Madeleine Albright went viral for saying:
There’s a special place in hell for women who don’t support each other.
Some people thought it was “harsh”.
Well, here’s my remix:
There’s a special place in hell for Black women who don’t support other Black women.
Hear me out…
Lately, as in within the past year or so, I’ve been contemplating my role in uplifting and strengthening the Black community. It is a part of my growth process. I’m constantly thinking about how I can be a positive influence in general, but more specifically to Black women. I find myself making conscious efforts to show love to my sistas when I see them doing well, to show empathy towards my sistas who are struggling, and to be an ear to listen to my sistas who have dreams the size of Mount Everest! I’m doing okay, but I can definitely be doing more.
Why Supporting Black Women is so Important To Me
Some of you are not going to like what I have to say, and that’s okay. We can always agree to disagree and move on. Here’s my observation: Black women simply do not support other Black women enough. You may personally support Black women, but generally speaking we do not do it enough. We are blossoming into a time where more and more Black women every day are realizing they are indeed, “MAGIC!” Armed with that new-found knowledge, they are going out into the world and DEMOLISHING their dreams! I mean damn! My newsfeed is full of beautiful Black women discovering their awesomeness! It’s really amazing to witness.
The problem is “fake love.” The lack of overall support from women of color towards other women of color is sometimes rooted in the following: envy, jealousy, insecurity, and competitivity. It’s that notion of wanting to see them succeed, but not more than you. This may not be the case on a grand scale, but I’ve spoken to plenty of women who have experienced this dynamic in one form or another, throughout their lifetime. Whether we want to believe this is true or not, we must face the fact that this narrative does ring true for a lot of women.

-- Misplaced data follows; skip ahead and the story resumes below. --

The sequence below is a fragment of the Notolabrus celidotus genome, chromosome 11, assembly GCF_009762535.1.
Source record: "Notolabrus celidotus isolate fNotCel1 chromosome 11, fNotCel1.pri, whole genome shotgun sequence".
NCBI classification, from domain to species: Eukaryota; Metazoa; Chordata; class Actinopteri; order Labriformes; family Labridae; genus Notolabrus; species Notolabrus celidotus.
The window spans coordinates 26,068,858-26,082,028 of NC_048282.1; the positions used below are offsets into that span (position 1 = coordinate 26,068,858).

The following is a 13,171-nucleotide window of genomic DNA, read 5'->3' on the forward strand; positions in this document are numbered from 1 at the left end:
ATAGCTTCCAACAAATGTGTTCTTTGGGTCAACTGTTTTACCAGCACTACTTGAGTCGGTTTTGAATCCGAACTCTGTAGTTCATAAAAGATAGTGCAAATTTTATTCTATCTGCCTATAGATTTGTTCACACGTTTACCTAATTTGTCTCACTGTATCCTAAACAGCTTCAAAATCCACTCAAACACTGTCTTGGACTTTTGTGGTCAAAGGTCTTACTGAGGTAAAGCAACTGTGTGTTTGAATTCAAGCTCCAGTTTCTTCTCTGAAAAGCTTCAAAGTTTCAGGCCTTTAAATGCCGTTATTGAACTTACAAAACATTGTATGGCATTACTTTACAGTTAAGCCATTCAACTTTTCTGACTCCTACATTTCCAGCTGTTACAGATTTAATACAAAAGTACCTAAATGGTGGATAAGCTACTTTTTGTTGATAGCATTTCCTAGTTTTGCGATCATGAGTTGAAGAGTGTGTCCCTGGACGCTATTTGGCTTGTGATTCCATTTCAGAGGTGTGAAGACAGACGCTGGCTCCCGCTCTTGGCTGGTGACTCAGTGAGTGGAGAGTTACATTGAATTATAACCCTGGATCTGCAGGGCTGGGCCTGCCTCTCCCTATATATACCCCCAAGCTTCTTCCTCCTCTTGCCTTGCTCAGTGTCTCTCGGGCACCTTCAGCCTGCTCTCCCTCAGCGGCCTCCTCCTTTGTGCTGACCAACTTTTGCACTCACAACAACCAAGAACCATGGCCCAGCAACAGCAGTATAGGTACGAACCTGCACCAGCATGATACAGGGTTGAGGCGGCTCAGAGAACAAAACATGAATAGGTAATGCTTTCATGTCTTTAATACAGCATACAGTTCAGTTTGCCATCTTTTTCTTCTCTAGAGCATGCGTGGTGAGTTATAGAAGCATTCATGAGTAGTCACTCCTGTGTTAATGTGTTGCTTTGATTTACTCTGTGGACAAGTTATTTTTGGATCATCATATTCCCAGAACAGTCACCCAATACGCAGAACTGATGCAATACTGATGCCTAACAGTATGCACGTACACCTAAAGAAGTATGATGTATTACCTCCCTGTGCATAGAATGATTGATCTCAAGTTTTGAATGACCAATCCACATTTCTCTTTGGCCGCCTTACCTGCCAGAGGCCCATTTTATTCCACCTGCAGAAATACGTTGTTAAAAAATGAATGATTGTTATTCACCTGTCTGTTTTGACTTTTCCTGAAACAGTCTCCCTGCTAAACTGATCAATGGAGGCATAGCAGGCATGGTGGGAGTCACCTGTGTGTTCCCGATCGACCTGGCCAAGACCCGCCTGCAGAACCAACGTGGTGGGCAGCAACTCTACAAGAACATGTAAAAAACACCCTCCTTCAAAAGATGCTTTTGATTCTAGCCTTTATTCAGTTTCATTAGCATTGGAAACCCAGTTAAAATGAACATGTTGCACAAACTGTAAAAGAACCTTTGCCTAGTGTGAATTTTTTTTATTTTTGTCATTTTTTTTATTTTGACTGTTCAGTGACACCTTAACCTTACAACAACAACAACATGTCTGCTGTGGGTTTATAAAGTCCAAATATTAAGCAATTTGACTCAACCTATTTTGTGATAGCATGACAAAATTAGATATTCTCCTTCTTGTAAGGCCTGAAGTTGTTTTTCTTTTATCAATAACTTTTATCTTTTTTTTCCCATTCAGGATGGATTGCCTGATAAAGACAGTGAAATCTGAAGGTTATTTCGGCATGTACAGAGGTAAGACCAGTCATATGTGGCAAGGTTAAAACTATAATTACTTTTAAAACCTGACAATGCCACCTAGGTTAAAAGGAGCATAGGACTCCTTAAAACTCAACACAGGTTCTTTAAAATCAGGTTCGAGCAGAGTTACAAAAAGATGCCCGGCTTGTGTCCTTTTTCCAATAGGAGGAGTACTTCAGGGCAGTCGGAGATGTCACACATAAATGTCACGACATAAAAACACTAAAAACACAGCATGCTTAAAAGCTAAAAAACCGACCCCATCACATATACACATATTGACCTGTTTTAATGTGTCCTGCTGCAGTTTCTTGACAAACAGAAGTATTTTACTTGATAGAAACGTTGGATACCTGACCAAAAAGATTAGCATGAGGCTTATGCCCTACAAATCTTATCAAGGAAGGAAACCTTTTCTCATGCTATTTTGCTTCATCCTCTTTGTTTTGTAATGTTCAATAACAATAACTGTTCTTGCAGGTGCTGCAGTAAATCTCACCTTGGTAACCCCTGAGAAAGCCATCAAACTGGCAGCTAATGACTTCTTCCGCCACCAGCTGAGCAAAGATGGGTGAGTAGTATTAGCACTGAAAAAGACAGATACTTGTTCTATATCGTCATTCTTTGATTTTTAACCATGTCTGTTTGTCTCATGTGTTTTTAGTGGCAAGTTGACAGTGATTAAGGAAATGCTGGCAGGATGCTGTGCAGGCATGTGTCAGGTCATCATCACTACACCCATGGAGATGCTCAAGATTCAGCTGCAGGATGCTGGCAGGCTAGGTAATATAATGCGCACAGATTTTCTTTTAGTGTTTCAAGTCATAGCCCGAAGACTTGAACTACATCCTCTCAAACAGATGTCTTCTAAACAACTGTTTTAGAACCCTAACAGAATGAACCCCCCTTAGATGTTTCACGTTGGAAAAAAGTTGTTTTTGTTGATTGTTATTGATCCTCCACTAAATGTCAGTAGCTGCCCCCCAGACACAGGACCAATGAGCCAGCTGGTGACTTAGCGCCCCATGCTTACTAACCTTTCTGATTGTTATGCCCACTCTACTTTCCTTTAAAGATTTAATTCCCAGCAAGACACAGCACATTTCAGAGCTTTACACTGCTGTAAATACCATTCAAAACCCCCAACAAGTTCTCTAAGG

Personally, this hurts my feelings because I’ve never felt like I didn’t want to support another Black woman for the reasons I’ve mentioned above. When you win, I win. I’m not saying I’ve never been envious, or jealous, or insecure, or competitive. We’ve all experienced these emotions before, but I can honestly say that none of these emotions have ever stopped me from wanting to support one of my sistas. It is so important to me to encourage, inspire, motivate, and support women who look like me because I am them and they are me. When we come together, amazing things happen. This is NOT an opinion, this is a FACT.
When You Win, I Win
When Black women inbox me and tell me I inspire them, and they are so happy that I’m doing well, I get so emotional. It’s just like Marianne Williamson said:
…When we let our own light shine we unconsciously give other people permission to do the same. When we are liberated from our own fears, our presence automatically liberates others.